Saving For Your Children’s Education

by | Jan 26, 2021 | Financial Tips

No matter what stage of education your child is at, it’s a good idea to plan ahead for college fees as six in ten parents in Ireland expect to get into debt because of third level costs for their child. 

We want to take some of the pressure off you while planning this next step in your child’s life, so we’ve broken down some of the costs and some tips to help you save for your children’s education.

 

Average costs of college in Ireland 

College fees in Ireland can be as much as €3,000 per year, depending on which institution your child attends. The average annual cost to send an Irish student to third-level education if living in rented accommodation in Dublin is more than €12,000, and over €11,000 if they are living in other parts of the country. 

Most third-level courses are three to four years long, meaning you could be left with a jaw-clenching €48,000 bill! It’s important to keep inflation in mind too, because these costs may rise by the time your child heads off to college. 

If your child qualifies for a student grant, the maximum amount available is €3,000.  This is a good helping hand, but still only a small portion of the full amount needed. 

 

Remember 

When calculating third-level costs, you should include things like rent, food and transport costs not just books and tuition fees.

 

Tips to help you save for your child’s college education: 

 

1. Create a habit 

The best starting point is to get into the habit of saving by creating a savings plan. Try to put away a portion of your child benefit payments if you can, and if this isn’t feasible, aim to save a realistic percentage of your household budget each month. 

 

2. Understand your spending 

To help understand what you’re spending your money on, keep an eye on your bank and credit card statements. This will give you a realistic idea of what’s affordable savings-wise.  

 

3. Evaluate your options 

Once you’ve completed these first two steps, you’ll need to look at the most appropriate savings and investment options for you. This will depend on how long you have to save before your child starts college. 

 

4. Find the right place 

When deciding where to open your savings account, you’ll need to decide how much access to your money is required. Certain savings accounts require a set notice period before withdrawals can be made. 

 

5. Help your savings work for you 

Regular monthly saving aims to allow you to gradually build up the funds necessary to support your child’s third level education. You can save from as little as €100 a month through Regular Saver.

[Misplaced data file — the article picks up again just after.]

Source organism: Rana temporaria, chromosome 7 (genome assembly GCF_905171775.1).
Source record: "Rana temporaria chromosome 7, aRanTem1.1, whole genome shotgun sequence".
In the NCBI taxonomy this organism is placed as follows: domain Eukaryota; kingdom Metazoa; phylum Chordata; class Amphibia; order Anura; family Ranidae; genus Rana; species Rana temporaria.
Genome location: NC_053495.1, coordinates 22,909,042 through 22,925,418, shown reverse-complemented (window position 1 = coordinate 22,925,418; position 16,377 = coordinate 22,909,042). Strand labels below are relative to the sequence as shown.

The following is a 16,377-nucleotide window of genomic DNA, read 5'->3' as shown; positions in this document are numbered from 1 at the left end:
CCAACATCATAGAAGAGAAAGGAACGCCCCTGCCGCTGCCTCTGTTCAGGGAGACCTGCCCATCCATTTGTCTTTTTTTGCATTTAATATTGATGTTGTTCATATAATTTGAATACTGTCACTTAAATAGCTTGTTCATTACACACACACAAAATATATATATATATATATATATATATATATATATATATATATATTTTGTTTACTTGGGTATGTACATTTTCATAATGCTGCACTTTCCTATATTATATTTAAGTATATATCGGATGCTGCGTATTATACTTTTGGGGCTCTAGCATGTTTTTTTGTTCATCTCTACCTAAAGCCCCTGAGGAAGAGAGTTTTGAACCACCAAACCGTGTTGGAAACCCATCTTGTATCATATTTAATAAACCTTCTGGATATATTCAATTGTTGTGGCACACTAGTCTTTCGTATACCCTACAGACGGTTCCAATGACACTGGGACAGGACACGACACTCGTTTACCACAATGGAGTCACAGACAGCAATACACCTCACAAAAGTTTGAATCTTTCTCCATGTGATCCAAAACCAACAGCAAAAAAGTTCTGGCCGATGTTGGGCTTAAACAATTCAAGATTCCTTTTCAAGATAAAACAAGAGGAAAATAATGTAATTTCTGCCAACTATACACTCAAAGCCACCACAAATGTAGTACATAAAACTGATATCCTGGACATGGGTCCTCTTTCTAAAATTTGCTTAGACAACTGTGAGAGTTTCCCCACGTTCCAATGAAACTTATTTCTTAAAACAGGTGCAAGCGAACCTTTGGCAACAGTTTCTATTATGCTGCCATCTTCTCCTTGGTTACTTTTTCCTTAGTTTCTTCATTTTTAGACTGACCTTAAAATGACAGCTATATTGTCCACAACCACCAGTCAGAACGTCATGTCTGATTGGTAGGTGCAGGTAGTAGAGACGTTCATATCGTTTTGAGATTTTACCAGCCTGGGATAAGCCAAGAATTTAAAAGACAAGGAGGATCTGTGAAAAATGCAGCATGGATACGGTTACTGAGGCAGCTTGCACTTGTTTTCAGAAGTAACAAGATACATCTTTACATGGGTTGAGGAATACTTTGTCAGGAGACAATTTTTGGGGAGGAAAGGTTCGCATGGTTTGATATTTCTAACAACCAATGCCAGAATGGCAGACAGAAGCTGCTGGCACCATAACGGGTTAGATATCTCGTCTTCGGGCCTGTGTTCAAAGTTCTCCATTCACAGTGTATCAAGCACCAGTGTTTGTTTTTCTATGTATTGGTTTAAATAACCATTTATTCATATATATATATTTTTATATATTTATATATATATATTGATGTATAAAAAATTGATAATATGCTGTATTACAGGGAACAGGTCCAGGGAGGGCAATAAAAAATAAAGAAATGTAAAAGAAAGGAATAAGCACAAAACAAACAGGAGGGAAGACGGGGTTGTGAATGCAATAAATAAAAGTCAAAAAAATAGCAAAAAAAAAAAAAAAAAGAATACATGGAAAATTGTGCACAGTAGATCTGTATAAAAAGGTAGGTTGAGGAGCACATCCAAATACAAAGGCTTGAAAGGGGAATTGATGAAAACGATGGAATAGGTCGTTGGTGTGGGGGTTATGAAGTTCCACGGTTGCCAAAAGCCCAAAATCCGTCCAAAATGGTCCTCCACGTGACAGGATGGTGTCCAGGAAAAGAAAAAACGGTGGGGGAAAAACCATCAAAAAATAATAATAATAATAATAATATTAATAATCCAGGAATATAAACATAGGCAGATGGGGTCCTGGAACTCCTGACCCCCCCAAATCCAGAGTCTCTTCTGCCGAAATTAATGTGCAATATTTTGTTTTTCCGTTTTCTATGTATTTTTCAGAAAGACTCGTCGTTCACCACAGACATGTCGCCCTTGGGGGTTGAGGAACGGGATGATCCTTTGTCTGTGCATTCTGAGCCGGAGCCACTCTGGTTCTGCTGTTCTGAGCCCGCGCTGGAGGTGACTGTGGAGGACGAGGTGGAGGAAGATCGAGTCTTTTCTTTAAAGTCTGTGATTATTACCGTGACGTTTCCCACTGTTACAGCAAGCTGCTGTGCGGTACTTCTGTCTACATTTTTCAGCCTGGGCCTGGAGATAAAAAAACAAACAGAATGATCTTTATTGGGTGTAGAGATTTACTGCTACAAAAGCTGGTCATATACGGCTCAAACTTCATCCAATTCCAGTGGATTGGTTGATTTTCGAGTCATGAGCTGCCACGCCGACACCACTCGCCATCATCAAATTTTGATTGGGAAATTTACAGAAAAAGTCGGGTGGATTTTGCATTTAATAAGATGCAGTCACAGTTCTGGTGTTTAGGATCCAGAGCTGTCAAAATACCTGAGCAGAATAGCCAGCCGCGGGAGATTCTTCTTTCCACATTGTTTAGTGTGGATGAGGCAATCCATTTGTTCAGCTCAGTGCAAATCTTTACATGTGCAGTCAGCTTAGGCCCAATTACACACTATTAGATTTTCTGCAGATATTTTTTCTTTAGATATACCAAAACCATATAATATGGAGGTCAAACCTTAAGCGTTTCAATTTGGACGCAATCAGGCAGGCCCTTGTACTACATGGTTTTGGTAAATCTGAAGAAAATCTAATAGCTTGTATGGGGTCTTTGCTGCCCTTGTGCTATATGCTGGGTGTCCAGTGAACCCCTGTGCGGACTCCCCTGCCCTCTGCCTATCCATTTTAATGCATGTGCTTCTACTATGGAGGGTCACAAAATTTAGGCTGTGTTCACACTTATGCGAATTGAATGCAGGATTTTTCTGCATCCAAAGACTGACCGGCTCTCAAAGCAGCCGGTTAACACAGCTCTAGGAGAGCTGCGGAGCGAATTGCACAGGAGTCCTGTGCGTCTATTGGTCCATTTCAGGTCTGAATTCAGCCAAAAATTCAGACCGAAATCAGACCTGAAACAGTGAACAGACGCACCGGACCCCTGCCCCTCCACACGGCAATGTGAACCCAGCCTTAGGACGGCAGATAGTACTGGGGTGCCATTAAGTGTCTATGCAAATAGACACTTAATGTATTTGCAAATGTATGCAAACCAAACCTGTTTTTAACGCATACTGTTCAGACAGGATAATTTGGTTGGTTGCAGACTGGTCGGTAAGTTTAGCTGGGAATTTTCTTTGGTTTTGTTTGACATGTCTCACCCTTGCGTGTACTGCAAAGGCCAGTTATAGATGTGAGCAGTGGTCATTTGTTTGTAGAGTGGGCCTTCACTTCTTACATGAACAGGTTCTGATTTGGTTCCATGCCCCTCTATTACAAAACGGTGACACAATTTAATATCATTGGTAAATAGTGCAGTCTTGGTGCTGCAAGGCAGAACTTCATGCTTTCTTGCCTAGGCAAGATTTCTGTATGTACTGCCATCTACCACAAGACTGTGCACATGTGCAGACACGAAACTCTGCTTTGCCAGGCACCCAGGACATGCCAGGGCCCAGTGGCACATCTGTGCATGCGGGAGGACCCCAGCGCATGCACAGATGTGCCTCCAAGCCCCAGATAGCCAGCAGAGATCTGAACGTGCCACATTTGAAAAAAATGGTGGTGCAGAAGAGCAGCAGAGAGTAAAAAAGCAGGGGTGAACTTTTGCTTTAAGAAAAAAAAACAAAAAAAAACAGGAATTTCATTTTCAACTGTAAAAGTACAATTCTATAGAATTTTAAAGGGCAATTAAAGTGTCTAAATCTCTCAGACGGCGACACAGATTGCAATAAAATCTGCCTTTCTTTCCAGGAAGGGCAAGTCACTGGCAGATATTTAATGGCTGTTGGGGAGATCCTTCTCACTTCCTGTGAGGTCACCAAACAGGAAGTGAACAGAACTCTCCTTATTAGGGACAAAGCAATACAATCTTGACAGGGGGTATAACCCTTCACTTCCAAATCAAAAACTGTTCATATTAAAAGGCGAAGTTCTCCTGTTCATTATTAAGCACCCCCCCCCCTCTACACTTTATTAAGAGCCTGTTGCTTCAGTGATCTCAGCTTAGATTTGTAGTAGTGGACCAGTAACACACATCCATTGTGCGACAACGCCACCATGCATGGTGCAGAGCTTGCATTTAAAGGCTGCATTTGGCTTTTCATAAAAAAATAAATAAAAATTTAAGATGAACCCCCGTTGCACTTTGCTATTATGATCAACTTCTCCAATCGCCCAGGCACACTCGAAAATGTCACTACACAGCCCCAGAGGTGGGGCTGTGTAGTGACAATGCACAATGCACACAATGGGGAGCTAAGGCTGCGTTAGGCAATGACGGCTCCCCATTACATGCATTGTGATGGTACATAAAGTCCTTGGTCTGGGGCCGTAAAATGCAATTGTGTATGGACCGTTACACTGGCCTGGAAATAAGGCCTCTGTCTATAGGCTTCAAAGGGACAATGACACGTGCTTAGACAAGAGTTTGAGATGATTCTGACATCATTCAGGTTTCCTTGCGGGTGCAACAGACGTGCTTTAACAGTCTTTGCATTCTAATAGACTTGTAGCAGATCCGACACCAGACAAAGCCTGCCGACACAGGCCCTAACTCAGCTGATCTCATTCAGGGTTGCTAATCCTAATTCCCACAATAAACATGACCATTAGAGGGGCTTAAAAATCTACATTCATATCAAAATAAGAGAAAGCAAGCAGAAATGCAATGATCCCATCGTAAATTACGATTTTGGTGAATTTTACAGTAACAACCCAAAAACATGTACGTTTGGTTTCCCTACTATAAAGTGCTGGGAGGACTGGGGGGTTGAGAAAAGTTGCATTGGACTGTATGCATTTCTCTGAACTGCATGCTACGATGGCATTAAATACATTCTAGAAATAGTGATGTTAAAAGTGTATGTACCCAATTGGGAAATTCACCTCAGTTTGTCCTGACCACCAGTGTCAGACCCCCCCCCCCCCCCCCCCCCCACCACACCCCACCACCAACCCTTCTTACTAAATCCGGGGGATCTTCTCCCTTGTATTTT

You also have the option of a single premium Investment Bond which gives your built-up lump sum the potential to grow over the medium to long-term. You can invest from as little as €10,000 through an Investment Bond. 

 

Below are examples of two families, one who are regular savers and one who are lump sum investors.

 

The regular savers

Let’s say Alice and John have decided to invest €140 a month into Aviva’s Regular Saver account to help pay for their child Annie’s education. If we assume their fund returns 3%, 5% or 7% per year, the following table shows what their return could potentially look like after 18 years excluding the impact of tax. Not a bad return for a €4.60 investment a day!

 

 

The lump sum investors

Let’s say they invest €10,000 for their child Alex’s education in an Investment Bond. If we assume their fund returns 3%, 5% or 7% per year, the following table shows what their return could potentially look like over different time periods excluding the impact of tax. 

 

If you would like to discuss further, please call us on 025-30588 or book a complimentary chat here. We are always happy to help whether it is in our office, via zoom or over the phone. You can also click here to use our cost of education calculator.

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Disclaimer

Oaktree Financial Services Ltd is regulated by the Central Bank of Ireland.

All content provided in these blog posts is intended for information purposes only and should not be interpreted as financial advice. You should always engage the services of a fully qualified financial adviser before entering any financial contract. Oaktree Financial Services Ltd will not be held responsible for any actions taken as a result of reading these blog posts.

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